Last night on the O’Reilly Factor, Karl Rove said that he was the director of the Texas Reagan campaign in 1980.
There is a way to check exactly on Rove’s role in the Reagan era. There is a group called The Reagan Alumni. I am a member. The group includes anyone and everyone who played a role in the Reagan administration or Reagan campaigns. There is a directory. I have several issues.
Everyone is listed alphabetically, and in some issues again by state. So too positions held in campaigns and the Reagan administration.
Karl Rove isn’t listed.
What does this mean?
Let’s start with a statement released by Reagan biographer Craig Shirley. It reads as follows:
To: Fellow Conservatives
Last night on The O’Reilly Factor, Karl Rove stated that he was the Director of the Texas campaign for Ronald Reagan in 1980. Since then, I’ve received several inquiries on this matter.
In the course of my research for Rendezvous with Destiny about the 1980 campaign, at no time did I come across Mr. Rove’s name in association with the Reagan campaign. Indeed, according to sources, he was with the George H. W. Bush campaign until he was fired for leaking to the media.
In 1976, as Chairman of the College Republicans, Rove was for Gerald Ford over Governor Reagan, as was all of the Republican National Committee.
The 1980 Texas campaign for Ronald Reagan was run by Ernie Angelo and the Field Director was Rick Shelby. Gary Hoitsma ran the media for Reagan in Texas in 1980.
In fact, Mr. Rove’s own bio on his website says he was on Governor Clements staff in 1980 and Clements was not on board with Reagan until after Detroit convention.
See pages 39, 173-174, Chapter 17 and pg 498 of Rendezvous with Destiny for details on the Texas campaign for Reagan in 1980.
Messrs. Angelo, Shelby and Hoitsma, described by Craig Shirley above, are all listed in the Reagan Alumni directories in precisely the positions Mr. Shirley lists.
Mr. Rove is nowhere to be found in directories for June of 1992, October of 1998, February of 2000 and February of 2001. Directories that contain thousands of names of those who worked for Reagan, all alphabetically listed along with positions held in a Reagan campaign or the Reagan Administration or both. Mr. Shirley himself is listed in these directories, as is Rove critic Mark Levin. As am I.
I should say that I personally saw Mr. Rove at a Reagan Alumni event — on February 6, 2001. The event, celebrating President Reagan’s birthday, was written up in the New York Times the very next day — on February 7, 2001. This was, of course, just after the new administration of George W. Bush arrived in Washington. Mr. Rove was not mentioned in the story by name. But the story had this paragraph:
The guest list included newly appointed senior officials of the Bush administration, many who came to Washington 20 years ago because of Mr. Reagan.
That is correct, and as I say, I can vouch for Rove’s presence. Although I believe Rove never “came to Washington 20 years ago because of Mr. Reagan.” He was, I believe, in Texas.
But why isn’t Rove listed in directories that contain literally thousands of names of those who worked for Ronald Reagan? Maybe Rove never bothered to send in his info. Certainly as someone who attended these Reagan Alumni meetings over the years in Washington or California, other than that one in Washington in 2001 I never recall seeing Rove. These events are somewhat akin to a college or high school reunion — albeit they carried political punch because of the members. The most prominent members of the Reagan era have attended these meetings over the years… names like Nancy Reagan (who played hostess to one meeting in California at the Reagan Library), Ed Meese, Jack Kemp, Jeane Kirpatrick and Pat Buchanan. They are a chance to see old friends and colleagues and even make new friends. Living in Texas as he did for a long time during this period, it’s understandable Karl Rove might not have journeyed to Washington to attend these events over the years if he were a member. But it would certainly seem an obvious thing for a political animal like Karl Rove to at least sign up for the directory — assuming he had the basic entry credentials.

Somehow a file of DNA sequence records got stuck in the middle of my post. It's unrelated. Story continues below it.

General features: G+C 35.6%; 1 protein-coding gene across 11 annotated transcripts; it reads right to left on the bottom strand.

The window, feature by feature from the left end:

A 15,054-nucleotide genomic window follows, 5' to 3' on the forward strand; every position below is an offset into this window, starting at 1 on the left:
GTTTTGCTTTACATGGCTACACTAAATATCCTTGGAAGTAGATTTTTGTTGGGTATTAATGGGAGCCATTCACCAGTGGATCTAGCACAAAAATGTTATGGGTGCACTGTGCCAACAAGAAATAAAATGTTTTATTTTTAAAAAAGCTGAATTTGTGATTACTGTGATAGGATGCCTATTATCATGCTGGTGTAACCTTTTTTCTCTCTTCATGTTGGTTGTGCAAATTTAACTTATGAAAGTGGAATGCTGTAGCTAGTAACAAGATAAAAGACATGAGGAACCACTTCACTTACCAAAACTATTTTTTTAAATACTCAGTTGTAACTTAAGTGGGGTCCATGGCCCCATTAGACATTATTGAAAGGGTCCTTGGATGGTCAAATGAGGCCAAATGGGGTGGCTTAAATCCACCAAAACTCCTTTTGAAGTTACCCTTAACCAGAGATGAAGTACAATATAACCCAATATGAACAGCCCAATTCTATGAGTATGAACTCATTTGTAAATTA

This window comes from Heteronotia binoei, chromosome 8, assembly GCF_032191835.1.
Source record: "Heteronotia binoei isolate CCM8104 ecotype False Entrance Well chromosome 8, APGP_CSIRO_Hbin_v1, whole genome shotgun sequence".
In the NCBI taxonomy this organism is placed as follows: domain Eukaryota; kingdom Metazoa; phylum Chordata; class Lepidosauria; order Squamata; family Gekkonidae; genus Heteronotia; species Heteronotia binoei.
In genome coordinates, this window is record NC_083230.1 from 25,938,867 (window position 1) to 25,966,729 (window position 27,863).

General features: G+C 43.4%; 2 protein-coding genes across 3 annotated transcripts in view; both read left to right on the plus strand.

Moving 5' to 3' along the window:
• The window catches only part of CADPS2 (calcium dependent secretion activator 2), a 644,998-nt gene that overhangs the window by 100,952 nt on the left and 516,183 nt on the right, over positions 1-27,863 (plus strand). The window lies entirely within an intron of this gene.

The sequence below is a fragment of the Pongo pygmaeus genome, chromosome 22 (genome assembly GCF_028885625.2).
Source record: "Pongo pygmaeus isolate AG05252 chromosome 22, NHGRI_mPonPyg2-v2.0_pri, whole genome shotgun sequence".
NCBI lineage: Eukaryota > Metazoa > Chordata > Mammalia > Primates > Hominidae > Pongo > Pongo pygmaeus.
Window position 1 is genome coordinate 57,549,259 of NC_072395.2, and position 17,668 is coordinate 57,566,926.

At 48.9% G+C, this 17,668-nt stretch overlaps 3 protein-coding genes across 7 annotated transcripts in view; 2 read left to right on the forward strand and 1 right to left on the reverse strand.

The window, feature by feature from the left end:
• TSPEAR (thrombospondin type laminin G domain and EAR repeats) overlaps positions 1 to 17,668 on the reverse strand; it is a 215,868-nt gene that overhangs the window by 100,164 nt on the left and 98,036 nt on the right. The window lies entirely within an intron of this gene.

But again, he isn’t listed.
It is mystifying why Mr. Rove would take to O’Reilly and utter such an easily checkable story.
As noted yesterday, Rove is merely the latest symbol of an old battle between the GOP Establishment and conservatives. Whatever he did or didn’t do for Reagan is both highly relevant — yet irrelevant.
Ronald Reagan trounced the GOP Establishment. But with the advent of the two Bush presidencies — set in motion by Reagan’s olive branch selection of George H.W. Bush as his vice president in 1980 — the moderates ascended.
The real problem here is that in 2013 many conservatives believe the Bush 43 presidency — in which Mr. Rove played such a key role — has played a real role in damaging the conservative brand. And they see Mr. Rove as a prime mover in an effort to ensure the defeat of conservatives in the 2014 elections — by putting over Establishment candidates who will proclaim their conservatism only to get to Washington and turn into Big Government enthusiasts.
Last night on O’Reilly Mr. Rove said this was not an ideological fight.
Most assuredly conservatives disagree.
This is a problem. A big one.